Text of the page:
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http://dx.doi.org/10.1002/smll.201903788DOI Listing
March 2020

Protective Effects of Boron on Cyclophosphamide-Induced Bladder Damage and Oxidative Stress in Rats.

Biol Trace Elem Res 2020 Sep 16;197(1):184-191. Epub 2019 Nov 16.

Vocational School of Health Services, Kırıkkale University, Kırıkkale, Turkey.

This study aims to investigate protective effects of boron against cyclophosphamide-induced bladder toxicity that produces oxidative stress and leads to apoptosis of the cells. In total, 24 rats were divided into 4 equal groups. The control group received saline. The 2nd experimental group received 200 mg kg of cyclophosphamide i.p. on the 4th day while the 3rd group was given only boron (200 mg kg, i.p.) for 6 days. In the 4th group, boron was given for 6 days and cyclophosphamide (200 mg kg, i.p.) was administrated on the 4th day. Twenty-four hours after the last boron or cyclophosphamide administration, rats were sacrificed under anesthesia. Bladder tissues of rats were taken for histological and immunohistochemical (apoptotic markers such as caspase-3, bcl-2, and bax) and blood was taken for the biochemical (serum total thiol, serum natural thiol, serum thiol-disulfide) analysis. Transient epithelial thinning, edema, marked inflammatory reaction, and bleeding were observed in bladders of the group that received cyclophosphamide. Also, the activity of bax and caspase-3-positive cells increased while the number of bcl-2-positive cells decreased. In the same group, serum natural thiol and total thiol levels decreased while serum disulfide levels increased, which indicates oxidative stress. On the other hand, in the boron+cyclophosphamide group pretreatment with boron protected, the bladder tissue and the number of bcl-2-positive cells increased, and bax and caspase-3-positive cells decreased, showing antiapoptotic effects of boron against cyclophosphamide-induced toxicity. In parallel with the findings of this group, native thiol and total thiol levels increased and serum disulfide levels decreased pointing out to a decreased oxidative stress. Our results indicate that boron pretreatment significantly protects rat bladder against cyclophosphamide-induced bladder damage due to its antiapoptotic and antioxidant properties.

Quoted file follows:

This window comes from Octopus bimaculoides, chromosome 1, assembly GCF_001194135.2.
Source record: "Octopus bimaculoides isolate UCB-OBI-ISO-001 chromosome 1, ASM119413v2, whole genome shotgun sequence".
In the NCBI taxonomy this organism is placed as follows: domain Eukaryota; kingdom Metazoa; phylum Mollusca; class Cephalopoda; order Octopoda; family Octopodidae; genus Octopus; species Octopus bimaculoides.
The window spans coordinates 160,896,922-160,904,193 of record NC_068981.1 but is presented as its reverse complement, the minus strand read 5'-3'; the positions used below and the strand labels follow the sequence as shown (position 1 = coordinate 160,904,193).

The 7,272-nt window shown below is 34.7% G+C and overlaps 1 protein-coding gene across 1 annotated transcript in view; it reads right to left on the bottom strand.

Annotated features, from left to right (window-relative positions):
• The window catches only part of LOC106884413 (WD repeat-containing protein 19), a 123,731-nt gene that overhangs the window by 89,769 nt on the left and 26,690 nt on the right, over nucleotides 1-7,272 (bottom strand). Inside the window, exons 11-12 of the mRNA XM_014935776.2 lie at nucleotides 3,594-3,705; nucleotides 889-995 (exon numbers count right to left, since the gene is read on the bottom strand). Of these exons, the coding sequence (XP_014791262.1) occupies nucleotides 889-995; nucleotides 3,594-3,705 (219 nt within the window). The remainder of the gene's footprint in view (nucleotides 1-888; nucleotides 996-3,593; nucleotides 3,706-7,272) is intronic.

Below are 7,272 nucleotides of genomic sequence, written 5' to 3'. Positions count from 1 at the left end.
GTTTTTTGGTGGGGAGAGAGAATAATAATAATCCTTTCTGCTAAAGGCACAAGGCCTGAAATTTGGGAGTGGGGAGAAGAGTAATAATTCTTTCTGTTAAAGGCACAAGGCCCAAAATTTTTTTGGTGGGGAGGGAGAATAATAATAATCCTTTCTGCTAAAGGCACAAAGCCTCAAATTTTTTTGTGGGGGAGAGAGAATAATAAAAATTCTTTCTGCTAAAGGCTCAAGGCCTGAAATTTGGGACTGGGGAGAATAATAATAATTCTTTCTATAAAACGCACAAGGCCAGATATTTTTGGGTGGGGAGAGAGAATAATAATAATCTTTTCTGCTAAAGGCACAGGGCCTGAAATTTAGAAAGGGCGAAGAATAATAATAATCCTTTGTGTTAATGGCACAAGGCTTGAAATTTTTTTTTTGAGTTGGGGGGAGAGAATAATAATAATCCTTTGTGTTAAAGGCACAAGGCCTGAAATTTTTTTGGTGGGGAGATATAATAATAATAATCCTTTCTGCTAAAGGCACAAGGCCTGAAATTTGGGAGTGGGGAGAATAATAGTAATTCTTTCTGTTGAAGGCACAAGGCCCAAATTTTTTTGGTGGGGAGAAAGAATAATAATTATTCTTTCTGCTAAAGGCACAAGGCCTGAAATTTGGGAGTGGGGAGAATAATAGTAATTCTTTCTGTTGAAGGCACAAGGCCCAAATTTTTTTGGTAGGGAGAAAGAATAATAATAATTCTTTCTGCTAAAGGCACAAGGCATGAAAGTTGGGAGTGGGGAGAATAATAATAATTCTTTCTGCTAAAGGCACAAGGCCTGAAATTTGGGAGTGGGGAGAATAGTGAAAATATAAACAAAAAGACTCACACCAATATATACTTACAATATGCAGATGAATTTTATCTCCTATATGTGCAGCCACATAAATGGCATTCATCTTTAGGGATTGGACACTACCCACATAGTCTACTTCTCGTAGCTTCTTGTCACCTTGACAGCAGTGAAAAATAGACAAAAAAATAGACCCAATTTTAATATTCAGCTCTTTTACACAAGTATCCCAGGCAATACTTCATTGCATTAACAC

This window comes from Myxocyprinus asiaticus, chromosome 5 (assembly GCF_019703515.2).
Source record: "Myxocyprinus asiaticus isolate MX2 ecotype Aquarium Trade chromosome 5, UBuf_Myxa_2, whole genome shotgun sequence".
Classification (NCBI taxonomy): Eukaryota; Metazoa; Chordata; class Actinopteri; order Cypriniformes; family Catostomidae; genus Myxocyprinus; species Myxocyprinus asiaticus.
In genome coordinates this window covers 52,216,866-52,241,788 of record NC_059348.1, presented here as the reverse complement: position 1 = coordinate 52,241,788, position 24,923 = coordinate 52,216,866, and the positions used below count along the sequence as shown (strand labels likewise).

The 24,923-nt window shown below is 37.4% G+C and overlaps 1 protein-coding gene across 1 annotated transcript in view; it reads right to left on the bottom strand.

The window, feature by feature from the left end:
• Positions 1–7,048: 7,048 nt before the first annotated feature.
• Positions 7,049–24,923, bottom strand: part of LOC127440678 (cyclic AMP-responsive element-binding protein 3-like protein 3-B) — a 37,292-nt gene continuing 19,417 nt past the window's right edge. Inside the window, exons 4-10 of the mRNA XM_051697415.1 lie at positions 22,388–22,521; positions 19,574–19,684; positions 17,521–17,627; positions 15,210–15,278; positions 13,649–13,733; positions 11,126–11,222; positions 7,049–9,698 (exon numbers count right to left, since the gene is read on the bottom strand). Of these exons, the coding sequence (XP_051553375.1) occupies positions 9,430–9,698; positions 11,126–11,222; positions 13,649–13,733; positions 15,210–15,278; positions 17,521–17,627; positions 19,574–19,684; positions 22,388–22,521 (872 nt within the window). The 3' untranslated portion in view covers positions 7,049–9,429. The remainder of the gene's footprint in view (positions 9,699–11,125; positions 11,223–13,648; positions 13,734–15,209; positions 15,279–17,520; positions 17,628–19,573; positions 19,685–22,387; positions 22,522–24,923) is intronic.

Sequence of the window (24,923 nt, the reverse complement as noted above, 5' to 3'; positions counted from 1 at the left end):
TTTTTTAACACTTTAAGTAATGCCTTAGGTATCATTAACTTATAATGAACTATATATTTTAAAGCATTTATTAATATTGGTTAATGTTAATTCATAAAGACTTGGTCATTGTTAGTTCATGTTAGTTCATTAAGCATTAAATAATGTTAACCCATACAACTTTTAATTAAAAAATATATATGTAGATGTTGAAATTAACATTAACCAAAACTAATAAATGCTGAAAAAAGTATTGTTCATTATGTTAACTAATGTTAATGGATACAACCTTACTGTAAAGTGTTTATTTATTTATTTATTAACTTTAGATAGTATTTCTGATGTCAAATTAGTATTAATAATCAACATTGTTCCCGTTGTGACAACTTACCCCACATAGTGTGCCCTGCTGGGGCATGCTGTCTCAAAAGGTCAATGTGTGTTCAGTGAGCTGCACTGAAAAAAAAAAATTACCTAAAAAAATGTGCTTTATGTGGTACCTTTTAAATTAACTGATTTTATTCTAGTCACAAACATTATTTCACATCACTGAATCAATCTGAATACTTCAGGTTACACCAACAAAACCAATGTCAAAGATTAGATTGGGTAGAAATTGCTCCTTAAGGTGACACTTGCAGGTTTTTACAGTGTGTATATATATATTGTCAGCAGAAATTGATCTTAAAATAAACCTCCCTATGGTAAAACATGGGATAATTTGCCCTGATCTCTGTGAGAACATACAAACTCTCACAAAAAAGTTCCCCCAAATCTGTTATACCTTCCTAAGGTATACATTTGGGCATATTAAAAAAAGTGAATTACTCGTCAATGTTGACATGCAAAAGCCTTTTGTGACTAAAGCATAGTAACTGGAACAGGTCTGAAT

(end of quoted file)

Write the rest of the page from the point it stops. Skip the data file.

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http://dx.doi.org/10.1007/s12011-019-01969-zDOI Listing
September 2020

Dietary protein dilution limits dyslipidemia in obesity through FGF21-driven fatty acid clearance.

J Nutr Biochem 2018 07 7;57:189-196. Epub 2018 Apr 7.

Joint Research Division Molecular Metabolic Control, German Cancer Research Center, Center for Molecular Biology, Heidelberg University and Heidelberg University Hospital, 69120 Heidelberg, Germany; Nutrient Metabolism and Signalling Lab, Dept. of Biochemistry and Molecular Biology, School of Biomedical Sciences, and Metabolism, Diabetes and Obesity Program, Biomedicine Discovery Institute, Monash University, Clayton, 3800, Australia. Electronic address:

Recent studies have demonstrated that dietary protein dilution (PD) can promote metabolic inefficiency and improve glucose metabolism. However, whether PD can promote other aspects of metabolic health, such as improve systemic lipid metabolism, and mechanisms therein remains unknown. Mouse models of obesity, such as high-fat-diet-fed C57Bl/6 N mice, and New Zealand Obese mice were fed normal (i.e., 20%P) and protein-dilute (i.e., 5%EP) diets. FGF21-/- and Cd36-/- and corresponding littermate +/+ controls were also studied to examine gene-diet interactions. Here, we show that chronic PD retards the development of hypertrigylceridemia and fatty liver in obesity and that this relies on the induction of the hepatokine fibroblast growth factor 21 (FGF21). Furthermore, PD greatly enhances systemic lipid homeostasis, the mechanisms by which include FGF21-stimulated, and cluster of differentiation 36 (CD36) mediated, fatty acid clearance by oxidative tissues, such as heart and brown adipose tissue. Taken together, our preclinical studies demonstrate a novel nutritional strategy, as well as highlight a role for FGF21-stimulated systemic lipid metabolism, in combating obesity-related dyslipidemia.
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http://dx.doi.org/10.1016/j.jnutbio.2018.03.027DOI Listing
July 2018